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Uncovering: Kenji Yoshino On Encouraging Diversity In The Corporate World
Diversity | October 02, 2013

Uncovering: Kenji Yoshino On Encouraging Diversity In The Corporate World

Kenji Yoshino, a diversity speaker and constitutional law professor, recently told Forbes that authenticity in the workplace is critical to success. However, the results of a Deloitte study he co-authored with Christine Smith ("Uncovering Talent: A New Model Of Inclusion") show that most workplaces have not achieved full inclusion. Despite the use of corporate diversity strategies, 75 percent of the 220 respondents surveyed in the study reported "covering" their identity in some form. With the numbers that high, Yoshino says that "if you’re a talent management or diversity executive, you should be sitting up and paying attention."

There are four distinct ways that people cover their identity: Appearance, affiliation, advocacy, and association. Appearance-based covering takes place when an individual alters his or her grooming habits, attire, or mannerisms to fit into the mainstream. Those who cover through affiliation will avoid taking on behaviors or characteristics generally associated with their identity to avoid negative stereotypes. When people avoid standing up for a group they belong to this is known as advocacy-based covering. And, finally, association-based covering is when a person avoids contact with other members of their group.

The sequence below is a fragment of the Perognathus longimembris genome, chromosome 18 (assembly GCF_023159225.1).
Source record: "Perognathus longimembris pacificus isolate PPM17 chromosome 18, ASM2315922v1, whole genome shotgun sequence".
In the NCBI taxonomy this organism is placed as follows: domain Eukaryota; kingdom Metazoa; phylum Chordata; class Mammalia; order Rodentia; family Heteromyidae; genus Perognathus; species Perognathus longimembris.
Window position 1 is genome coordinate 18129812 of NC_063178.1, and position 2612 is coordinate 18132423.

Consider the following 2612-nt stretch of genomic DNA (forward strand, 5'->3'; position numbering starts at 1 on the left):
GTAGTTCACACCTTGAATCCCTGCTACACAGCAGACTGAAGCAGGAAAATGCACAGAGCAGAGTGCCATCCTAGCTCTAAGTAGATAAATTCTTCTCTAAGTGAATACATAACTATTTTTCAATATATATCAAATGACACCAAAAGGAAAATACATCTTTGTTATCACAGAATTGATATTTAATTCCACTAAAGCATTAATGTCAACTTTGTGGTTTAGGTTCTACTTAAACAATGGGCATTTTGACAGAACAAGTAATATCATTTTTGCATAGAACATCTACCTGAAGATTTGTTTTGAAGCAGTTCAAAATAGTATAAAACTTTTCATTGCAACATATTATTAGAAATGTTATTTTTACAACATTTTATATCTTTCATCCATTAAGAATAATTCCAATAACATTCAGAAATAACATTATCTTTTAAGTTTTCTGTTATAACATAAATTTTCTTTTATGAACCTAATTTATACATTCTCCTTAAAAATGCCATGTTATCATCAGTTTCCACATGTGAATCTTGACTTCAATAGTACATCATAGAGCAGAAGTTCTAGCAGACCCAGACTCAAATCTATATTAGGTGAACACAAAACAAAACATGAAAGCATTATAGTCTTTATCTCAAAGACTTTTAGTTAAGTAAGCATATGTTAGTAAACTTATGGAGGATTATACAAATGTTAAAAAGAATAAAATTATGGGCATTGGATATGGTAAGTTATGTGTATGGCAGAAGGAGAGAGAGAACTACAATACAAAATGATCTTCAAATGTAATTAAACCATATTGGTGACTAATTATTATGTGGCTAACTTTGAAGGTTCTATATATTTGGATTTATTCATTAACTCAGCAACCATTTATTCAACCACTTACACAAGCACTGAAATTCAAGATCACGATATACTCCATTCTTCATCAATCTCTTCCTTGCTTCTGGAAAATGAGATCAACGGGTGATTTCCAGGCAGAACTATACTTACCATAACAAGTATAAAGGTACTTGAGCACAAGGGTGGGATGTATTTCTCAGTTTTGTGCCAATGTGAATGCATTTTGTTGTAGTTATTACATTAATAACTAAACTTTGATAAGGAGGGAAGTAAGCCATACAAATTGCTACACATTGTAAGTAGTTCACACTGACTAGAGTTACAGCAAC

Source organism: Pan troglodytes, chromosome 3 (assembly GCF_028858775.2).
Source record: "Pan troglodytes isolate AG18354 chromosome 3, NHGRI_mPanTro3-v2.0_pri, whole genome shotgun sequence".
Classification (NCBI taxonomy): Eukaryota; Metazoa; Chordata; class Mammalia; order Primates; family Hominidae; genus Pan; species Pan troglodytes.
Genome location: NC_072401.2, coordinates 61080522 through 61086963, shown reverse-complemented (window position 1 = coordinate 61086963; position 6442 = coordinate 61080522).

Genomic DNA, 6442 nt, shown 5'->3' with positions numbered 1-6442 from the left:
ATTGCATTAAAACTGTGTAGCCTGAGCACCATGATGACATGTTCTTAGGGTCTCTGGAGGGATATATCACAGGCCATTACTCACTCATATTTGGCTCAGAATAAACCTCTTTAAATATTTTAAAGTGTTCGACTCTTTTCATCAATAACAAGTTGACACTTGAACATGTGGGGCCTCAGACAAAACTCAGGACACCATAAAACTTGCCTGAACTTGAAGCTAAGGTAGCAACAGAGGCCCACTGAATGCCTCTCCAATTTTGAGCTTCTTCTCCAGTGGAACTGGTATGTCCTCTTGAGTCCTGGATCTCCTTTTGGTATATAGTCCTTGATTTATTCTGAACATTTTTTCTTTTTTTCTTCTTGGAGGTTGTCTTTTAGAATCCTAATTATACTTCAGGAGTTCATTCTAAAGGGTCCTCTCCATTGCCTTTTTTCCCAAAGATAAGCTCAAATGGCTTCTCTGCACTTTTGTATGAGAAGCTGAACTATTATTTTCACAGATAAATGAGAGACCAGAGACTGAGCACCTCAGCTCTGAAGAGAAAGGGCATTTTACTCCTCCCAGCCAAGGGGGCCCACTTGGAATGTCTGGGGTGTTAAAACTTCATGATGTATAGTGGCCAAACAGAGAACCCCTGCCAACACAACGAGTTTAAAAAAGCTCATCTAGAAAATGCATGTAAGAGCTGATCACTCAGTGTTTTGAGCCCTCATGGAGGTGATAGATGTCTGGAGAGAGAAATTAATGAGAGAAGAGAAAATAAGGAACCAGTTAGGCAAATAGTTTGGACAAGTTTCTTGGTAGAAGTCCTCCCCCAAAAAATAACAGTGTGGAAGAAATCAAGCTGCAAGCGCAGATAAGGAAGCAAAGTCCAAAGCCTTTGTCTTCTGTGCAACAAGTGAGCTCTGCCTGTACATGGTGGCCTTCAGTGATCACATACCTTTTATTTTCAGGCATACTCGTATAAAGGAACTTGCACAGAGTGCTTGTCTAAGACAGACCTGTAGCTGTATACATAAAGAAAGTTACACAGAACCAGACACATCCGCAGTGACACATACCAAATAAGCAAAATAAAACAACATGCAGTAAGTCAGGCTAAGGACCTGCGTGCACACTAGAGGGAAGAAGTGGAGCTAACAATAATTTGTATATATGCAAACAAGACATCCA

Not only does Yoshino bring the importance of corporate inclusion to the forefront, he also suggests ways to foster a workplace where employees feel comfortable being themselves. One way is to ask employees how well a company's diversity program is working. “Ask individuals around each of the four axes whether they cover, how they cover, whether it’s a harm to them,” Yoshino says in an interview. “Then ask where the demands of covering [are] coming from. So not only do we look at instance and impact, but we look at demands—is it coming from your leaders? Is it coming from your culture?” He also suggests that leaders take the reigns and encourage employees to be themselves. This can be accomplished by not taking part in covering behavior themselves and by encouraging discussion about what makes the employees unique. And finally, promoting a culture where characteristics that are outside of the mainstream are viewed as valuable assets that should be displayed proudly instead of hidden away.

To book Kenji Yoshino as a speaker on diversity, contact The Lavin Agency Speakers Bureau.
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